Baruch: Gottfried, I found a way to get fish like you get seeds!
Gottfried: don’t tell me it’s with your singing!
Baruch: you are making fun of me, I can see that, but no, not by singing, by speaking.
Gottfried: by speaking? But to whom?
Baruch: to Socrates of course! You know he often asks me questions; last time, he said he’d bring me some fish to thank me for the advice I give him.
Gottfried: I agree that your words are often wise. It’s probably your way of sharing and touching the harmony of the world.
Baruch: oh, I’m not making a theory of it. I just tell him how I feel.
Gottfried: yes, you don’t believe in an organizing being whose secrets we could unlock. So I wonder how you can explain the existence of harmony if there is no transcendence. In any case, well done for the fish, you are all set for winter!
Baruch: dear Gottfried, you assumer there’s some supra reason over the world when it is much simpler to think that reason is the world itself, of which we are attributes. This is what allows us to understand it by participation. Because if not, how could we conceive of something beyond us?
Gottfried: by intuition, dear Baruch. You can guess that the sound of the wave is made up of the sound of each droplet of water that makes it up, and that it therefore took a great organizer to tune it all up.
Baruch: for me, I’m the droplet and I know where I stand in the whole world. You think you are an external auditor. I participate, you analyze.
Gottfried: that you clearly express our differences does not prove you are right. The knowledge that we have is finite but it can be enlarged by the exercise of reason. Now your mysticism prevents you from questioning, don’t you think?
Baruch: I just need to know how to be happy because that’s what matters to me and what inspires me to live. Why would I want more? Having said that, although you have strange ideas, chatting with you is a source of joy and that is what I want to cultivate rather than the search for causes and effects that do not matter to my well-being.
Gottfried: and speaking of well-being, Socrates will cater to yours all winter.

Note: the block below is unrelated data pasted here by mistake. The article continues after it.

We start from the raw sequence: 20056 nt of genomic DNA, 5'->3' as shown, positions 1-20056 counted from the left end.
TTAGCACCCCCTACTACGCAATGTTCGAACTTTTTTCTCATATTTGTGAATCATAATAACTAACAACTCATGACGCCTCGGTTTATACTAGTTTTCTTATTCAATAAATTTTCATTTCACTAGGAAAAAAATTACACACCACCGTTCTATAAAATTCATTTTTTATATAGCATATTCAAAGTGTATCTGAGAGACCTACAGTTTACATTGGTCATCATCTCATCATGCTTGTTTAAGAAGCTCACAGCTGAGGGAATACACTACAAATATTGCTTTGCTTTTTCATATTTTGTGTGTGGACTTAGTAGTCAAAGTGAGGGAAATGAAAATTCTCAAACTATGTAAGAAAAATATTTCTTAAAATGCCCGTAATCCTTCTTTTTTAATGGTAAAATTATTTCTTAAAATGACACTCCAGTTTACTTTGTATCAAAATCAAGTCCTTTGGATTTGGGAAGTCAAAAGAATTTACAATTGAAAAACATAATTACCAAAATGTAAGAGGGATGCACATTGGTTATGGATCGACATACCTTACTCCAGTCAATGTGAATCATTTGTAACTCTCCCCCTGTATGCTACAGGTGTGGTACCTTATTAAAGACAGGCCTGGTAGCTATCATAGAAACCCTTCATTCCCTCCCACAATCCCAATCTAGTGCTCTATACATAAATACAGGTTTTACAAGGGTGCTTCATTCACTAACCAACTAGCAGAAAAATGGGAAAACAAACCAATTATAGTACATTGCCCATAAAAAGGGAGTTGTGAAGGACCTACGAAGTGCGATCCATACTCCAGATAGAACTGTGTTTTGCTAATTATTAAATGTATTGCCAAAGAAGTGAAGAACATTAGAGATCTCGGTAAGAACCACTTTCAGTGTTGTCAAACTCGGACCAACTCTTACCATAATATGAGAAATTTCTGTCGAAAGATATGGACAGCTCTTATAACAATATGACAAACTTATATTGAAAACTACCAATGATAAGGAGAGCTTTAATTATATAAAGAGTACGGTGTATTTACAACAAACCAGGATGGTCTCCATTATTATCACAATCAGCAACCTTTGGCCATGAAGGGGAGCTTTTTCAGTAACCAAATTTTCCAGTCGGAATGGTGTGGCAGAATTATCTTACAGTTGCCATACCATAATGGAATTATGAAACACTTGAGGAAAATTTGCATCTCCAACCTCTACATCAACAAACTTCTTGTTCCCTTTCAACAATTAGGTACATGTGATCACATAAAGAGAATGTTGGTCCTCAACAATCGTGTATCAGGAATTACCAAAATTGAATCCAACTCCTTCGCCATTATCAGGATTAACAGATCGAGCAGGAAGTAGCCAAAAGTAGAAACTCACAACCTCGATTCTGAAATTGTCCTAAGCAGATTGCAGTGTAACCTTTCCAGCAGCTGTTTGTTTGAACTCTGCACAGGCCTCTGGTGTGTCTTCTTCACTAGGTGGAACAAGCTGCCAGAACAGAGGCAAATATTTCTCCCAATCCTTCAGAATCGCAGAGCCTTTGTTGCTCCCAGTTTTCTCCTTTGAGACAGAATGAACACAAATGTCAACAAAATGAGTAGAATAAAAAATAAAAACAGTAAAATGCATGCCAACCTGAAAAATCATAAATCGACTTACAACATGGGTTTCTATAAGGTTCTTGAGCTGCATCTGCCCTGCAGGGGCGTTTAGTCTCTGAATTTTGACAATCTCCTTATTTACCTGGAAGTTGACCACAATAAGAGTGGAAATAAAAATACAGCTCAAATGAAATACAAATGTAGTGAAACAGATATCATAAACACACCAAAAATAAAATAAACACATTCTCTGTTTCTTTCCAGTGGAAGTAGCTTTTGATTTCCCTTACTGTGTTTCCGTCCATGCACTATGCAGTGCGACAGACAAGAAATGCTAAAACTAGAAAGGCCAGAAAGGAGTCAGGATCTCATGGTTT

Baruch: ho, I don’t see myself staying put here in front of a frozen lake, even if the fish comes to me by itself. I’m going South soon.
Gottfried: in your vacation heronry? How lucky you are! I will miss you.
Baruch: I’ll come back, Gottfried, and we’ll resume our conversations. In the meantime, your life is also good here in winter with everything you peck at the manor.
Gottfried: peck! You’re the one laughing now! I am not a hen. And don’t you think that when humans forget to fill the manger, I would rather be in a milder climate to find food more easily?
Baruch: it’s true, I hadn’t thought of that! Why don’t you come with me?
Gottfried: I can’t, I’m not equipped to fly so far and so long. In addition to our differences of opinion, we each have our physical limitations. Singing for you, flying for me. But tell me, do you have a girlfriend over there?
Baruch: no, you know I live alone since the accident.
Gottfried: you may meet a female heron as wild and erudite as you are …
Baruch: I don’t think so, it’s a pretty remote place.
Gottfried: who knows, Baruch, who knows? In any case, I wish you a good trip and a good stay. Don’t forget to stay in touch.
Want to think a little more? See Think Least of Death: Spinoza on How to Live and How to Die, where Steven Nadler explains in clear terms how Spinoza envisioned the good life and the pursuit of happiness.
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Want to know more about the tastes of Baruch and Gottfried? Their favorite books are in the domain library.